A location based understanding of mobile app user behavior

Paper
Diana Marques, University of Porto, Portugal / National Museum of Natural History, Smithsonian Institution, Portugal, Robert Costello, National Museum of Natural History, Smithsonian Institution, USA, Brian Alpert, Smithsonian Institution, USA

Published paper: A location based understanding of mobile app user behavior

Understanding differences in user behaviors with mobile apps developed for in-gallery experiences and offsite uses is a fundamental consideration when designing content for mobile devices. The user experience and engagement with mobile products are greatly dependent on a multiplicity of factors such as social context, time availability, noise and distraction level, personal comfort, and individual goals, all of which are related to the users’ setting. Developing an app that bears user location in mind can ultimately assist with successfully reaching a larger audience and extending the mobile product’s life cycle in the sense that mobile apps are disposable products.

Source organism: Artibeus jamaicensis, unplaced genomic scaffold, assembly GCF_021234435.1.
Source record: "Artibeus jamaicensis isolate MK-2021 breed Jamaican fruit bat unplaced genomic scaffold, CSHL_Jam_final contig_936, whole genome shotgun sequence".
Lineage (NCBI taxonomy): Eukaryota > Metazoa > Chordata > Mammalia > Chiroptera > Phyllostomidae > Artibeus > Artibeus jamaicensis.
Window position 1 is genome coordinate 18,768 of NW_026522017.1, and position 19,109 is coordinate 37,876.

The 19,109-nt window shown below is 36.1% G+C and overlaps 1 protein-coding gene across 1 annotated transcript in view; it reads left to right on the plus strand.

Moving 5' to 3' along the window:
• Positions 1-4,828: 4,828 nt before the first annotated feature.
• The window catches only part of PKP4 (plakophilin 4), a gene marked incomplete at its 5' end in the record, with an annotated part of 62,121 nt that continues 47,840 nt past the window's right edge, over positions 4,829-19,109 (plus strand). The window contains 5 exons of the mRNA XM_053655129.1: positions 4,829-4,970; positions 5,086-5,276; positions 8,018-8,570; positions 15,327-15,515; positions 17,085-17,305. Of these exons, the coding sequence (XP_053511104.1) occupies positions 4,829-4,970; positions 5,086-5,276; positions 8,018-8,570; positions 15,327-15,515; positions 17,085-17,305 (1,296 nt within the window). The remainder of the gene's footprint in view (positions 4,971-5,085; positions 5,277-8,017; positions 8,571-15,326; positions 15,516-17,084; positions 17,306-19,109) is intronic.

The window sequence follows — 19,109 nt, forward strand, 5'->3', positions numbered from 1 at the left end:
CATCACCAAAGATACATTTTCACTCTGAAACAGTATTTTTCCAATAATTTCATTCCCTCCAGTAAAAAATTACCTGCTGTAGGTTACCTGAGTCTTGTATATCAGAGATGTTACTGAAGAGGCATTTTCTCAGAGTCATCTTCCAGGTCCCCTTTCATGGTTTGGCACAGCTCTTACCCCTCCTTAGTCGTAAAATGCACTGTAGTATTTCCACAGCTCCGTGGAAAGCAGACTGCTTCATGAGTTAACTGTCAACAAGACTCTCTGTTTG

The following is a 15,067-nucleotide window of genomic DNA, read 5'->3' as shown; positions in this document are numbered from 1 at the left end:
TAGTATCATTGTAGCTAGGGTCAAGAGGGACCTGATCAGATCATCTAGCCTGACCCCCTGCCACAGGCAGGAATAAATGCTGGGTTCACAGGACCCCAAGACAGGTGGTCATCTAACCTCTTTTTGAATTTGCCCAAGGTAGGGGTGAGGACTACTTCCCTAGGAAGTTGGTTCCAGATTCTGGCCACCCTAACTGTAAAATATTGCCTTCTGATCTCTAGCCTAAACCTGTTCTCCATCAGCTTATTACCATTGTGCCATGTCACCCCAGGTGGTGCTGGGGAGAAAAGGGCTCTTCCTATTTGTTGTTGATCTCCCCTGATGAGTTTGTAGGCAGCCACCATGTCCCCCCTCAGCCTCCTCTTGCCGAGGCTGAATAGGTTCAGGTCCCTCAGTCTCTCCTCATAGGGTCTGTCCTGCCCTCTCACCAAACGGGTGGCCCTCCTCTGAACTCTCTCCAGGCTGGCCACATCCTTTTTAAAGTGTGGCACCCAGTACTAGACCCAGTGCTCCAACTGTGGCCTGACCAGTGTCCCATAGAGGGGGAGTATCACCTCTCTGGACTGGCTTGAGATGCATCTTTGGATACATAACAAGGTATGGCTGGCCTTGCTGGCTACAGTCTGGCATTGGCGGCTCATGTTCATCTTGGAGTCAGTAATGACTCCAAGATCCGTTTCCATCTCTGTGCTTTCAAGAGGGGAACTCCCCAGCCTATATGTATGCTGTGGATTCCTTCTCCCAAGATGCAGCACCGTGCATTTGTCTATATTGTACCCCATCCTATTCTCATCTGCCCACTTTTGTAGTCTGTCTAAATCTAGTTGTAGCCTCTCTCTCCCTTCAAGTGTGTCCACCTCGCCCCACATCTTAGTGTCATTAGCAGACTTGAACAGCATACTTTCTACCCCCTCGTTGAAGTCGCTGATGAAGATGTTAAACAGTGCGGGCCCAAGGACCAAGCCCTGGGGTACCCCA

In order to understand user behaviors with one mobile app in different surroundings, we turn to analytic tools. As simple as this may seem, knowing the location of the device (and therefore the user) is not a trivial exercise, yet this information is paramount for comparing other user metrics. We suggest comparisons of user metrics with inaccurate location data compromises the study. For example, Google Mobile Analytics, one of the most popular tools, reports not on the location of the device but rather on the location of the Internet Service Provider, meaning that international or out-of-state visitors at the museum may be misleadingly reported as engaging with the app at their place of origin.

Using the Smithsonian’s National Museum of Natural History mobile app, Skin & Bones, as a case study on location-based user behavior, we describe how we customized Google Mobile Analytics through events coding, filtering and segmentation analysis to retrieve accurate location data, which allowed us to compare app sessions taking place inside and outside of the Museum.

Bibliography:
mobile development for different settings:
Burnette, A. (2012). So many devices, so many options: an introduction to cross-platform thinking. In N. Proctor (Ed.), Mobile apps for museums: the AAM guide to planning and strategy (pp. 87–92). Washington DC: The AAM Press.

mobile beyond the physical museum:
Swift, F. (2013). Connecting Londoners with their city through digital technologies. The Journal of Museum Education, 38(1), 60–68. http://doi.org/10.1080/10598650.2013.11510756